If you want deeper work and can tolerate more pressure, even momentary discomfort, to get relief from muscle pain, it's better to book a deep tissue massage, which is another form of Swedish massage.
Swedish massage and other types of therapeutic massage are performed by trained, licensed massage therapists. A Swedish massage can be slow and gentle, or vigorous and bracing, depending on the therapist's personal style and what he or she wants to achieve.
Swedish massage is based on the Western concepts of anatomy and physiology, as opposed to energy work on "meridiens" or sen lines in Asian massage systems. Most people get a 50 or 60-minute Swedish or deep tissue massage, but 75 or 90-minutes gives the therapist more time to work the muscle tissue and achieve results.
What Happens During A Swedish Massage
In all Swedish massage, the therapist lubricates the skin with massage oil and performs various massage strokes. These movements warm up the muscle tissue, releasing tension and gradually breaking up muscle "knots" or adhered tissues, called adhesions. Swedish massage promotes relaxation, among other health benefits.
Before the massage, the therapist should ask you about any injuries or other conditions that he or she should know about. Things you would want tell a therapist include areas of tightness or pain, allergies, and conditions like pregnancy. You can also tell them up front if you have a preference for light or firm pressure. It's best not to get a massage if you are ill.
After the consultation, the therapist instructs you how to lie on the table -- face up or face down, and underneath the sheet or towel -- and then leaves the room. He or she will knock or ask if you are ready before entering.
The Nudity Factor
During a Swedish massage you are generally nude underneath a towel or sheet. The therapist uncovers only the part of the body he/she is working on, a technique called draping. If the nudity gets you out of your comfort zone, you can keep your underwear on, and many newcomers do.
You usually start by laying face down with your head in a u-shaped face cradle so your spine stays neutral. The therapist generally starts by works your back, using various massage strokes that include effleurage, kneading, friction, stretching and tapping.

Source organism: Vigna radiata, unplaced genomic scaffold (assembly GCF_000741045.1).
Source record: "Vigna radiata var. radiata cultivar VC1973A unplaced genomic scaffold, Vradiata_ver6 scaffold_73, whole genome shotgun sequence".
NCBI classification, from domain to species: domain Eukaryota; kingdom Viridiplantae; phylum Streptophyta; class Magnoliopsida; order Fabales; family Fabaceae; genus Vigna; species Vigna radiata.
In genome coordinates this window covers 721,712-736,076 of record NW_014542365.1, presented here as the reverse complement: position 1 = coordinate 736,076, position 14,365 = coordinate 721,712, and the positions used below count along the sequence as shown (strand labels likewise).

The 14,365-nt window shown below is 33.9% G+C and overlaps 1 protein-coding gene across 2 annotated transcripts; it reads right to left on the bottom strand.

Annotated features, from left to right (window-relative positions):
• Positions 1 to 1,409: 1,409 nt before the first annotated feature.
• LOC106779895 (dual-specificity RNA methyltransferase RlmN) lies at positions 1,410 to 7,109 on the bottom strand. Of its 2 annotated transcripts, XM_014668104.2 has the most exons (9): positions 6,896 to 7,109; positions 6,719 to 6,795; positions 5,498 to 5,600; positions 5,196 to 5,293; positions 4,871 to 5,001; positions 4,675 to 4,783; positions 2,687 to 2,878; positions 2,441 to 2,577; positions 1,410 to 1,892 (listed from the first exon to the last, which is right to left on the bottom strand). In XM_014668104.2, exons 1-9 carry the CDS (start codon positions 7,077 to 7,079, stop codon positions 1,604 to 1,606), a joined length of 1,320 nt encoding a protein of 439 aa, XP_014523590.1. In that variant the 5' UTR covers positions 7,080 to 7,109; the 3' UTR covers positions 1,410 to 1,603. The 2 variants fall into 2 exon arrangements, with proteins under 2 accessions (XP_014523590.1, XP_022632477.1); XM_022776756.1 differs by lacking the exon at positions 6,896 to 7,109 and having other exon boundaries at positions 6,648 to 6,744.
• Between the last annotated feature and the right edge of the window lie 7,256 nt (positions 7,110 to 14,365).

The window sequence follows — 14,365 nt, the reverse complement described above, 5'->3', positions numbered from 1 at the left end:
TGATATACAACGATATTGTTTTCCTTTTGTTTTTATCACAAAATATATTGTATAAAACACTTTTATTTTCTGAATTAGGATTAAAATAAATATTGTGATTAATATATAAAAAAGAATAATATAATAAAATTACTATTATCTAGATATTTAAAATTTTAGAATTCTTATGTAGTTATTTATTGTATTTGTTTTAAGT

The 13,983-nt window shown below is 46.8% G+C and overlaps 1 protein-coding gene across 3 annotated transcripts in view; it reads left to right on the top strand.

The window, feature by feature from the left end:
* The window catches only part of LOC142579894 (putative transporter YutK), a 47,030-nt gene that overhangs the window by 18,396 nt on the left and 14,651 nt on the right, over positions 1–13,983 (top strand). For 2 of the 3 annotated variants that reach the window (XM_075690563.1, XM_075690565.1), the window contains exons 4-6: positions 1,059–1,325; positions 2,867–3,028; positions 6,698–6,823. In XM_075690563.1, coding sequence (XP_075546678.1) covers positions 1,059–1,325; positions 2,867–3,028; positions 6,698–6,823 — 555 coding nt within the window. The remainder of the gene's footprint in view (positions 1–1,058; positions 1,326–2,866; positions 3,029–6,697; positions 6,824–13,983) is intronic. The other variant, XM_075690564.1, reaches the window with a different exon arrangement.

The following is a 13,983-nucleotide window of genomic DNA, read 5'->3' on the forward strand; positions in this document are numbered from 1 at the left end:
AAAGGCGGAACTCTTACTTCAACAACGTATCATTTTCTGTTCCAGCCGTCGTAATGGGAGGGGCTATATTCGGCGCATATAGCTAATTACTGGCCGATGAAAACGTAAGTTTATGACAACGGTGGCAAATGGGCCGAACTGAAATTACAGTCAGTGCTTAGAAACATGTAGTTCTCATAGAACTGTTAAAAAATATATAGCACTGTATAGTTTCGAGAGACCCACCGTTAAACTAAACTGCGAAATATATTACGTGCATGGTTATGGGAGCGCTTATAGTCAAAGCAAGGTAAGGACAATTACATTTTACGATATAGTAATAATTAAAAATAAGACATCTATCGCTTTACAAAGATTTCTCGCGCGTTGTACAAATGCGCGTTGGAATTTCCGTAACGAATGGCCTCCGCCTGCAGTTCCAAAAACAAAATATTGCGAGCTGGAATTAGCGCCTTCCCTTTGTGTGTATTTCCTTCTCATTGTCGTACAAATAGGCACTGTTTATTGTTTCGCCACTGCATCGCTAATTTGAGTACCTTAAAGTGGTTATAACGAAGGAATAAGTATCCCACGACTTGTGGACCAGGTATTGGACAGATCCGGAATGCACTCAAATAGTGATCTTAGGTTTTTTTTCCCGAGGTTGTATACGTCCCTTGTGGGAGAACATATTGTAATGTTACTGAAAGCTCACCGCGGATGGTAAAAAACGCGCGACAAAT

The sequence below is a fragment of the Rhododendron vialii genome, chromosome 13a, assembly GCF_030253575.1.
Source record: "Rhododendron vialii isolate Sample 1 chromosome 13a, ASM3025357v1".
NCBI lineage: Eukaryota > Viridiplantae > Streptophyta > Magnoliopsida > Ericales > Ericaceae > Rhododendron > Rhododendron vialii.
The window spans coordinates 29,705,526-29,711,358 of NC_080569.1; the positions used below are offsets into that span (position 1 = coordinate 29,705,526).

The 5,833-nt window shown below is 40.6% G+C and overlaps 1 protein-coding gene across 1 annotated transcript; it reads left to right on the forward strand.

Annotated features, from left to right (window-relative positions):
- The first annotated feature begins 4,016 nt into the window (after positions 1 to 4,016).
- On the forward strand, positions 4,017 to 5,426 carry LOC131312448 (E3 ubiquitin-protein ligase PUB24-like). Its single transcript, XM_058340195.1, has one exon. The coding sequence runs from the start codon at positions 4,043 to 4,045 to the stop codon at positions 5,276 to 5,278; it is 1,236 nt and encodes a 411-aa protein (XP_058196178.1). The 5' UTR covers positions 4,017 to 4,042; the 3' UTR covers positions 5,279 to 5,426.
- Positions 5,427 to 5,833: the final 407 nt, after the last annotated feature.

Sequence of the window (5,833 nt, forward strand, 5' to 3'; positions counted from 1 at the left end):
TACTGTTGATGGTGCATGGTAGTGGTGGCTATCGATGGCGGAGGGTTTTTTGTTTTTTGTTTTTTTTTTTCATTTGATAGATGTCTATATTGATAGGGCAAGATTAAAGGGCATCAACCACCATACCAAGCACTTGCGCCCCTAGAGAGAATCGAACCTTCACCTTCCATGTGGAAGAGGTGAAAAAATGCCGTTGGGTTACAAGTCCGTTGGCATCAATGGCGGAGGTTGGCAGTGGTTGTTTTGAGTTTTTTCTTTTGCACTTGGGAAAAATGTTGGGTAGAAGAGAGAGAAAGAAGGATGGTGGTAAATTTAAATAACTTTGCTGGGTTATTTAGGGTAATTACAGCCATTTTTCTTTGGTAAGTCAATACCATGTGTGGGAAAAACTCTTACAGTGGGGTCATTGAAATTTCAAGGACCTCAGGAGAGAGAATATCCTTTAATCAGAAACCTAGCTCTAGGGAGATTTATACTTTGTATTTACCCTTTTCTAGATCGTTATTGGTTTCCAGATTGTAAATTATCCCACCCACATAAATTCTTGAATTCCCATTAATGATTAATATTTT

When he's finished with the back, he or she works the back of each leg. When done with the back side, he or she holds the sheet or towel up and looks away while you turn over onto your back and scoot down; then he or she quickly covers you again. The therapist then massages the front of each leg, both arms, and generally finishes with your neck and shoulders.
Some therapists work in a different order, and all have their own style and techniques. If you only have 50 minutes, you can also ask them to spend more time on a certain area. If the pressure is too light or too firm, you should speak up and ask the therapist to adjust it. Swedish massage usually includes some deeper work on areas of specific muscle tension, but if you truly want deepter, more intensive work and firmer pressure, book a deep tissue massage.
The cost of a Swedish massage will vary, depending on whether you go to a day spa, resort spa, destination spa, a chain like Massage Envy or go to a massage therapist. Swedish massage pricing will also depend on what part of the country you live and how luxurious the spa is.
Why It's Called Swedish Massage
Swedish massage is based on the Western concepts of anatomy and physiology as opposed to energy work that is more common in Asian-style massage. Both Swedish massage and physical therapy were pioneered by a Swedish physiologist, Per Henrik Ling (1776-1839)at the University of Stockholm.
In the early 19th century he developed a system called "Medical Gymnastics" which included movements performed by a therapist. These became the known as "Swedish movements" in Europe and "the Swedish Movement Cure" when they came to the U.S. in 1858. Today it is simply known as Swedish massage.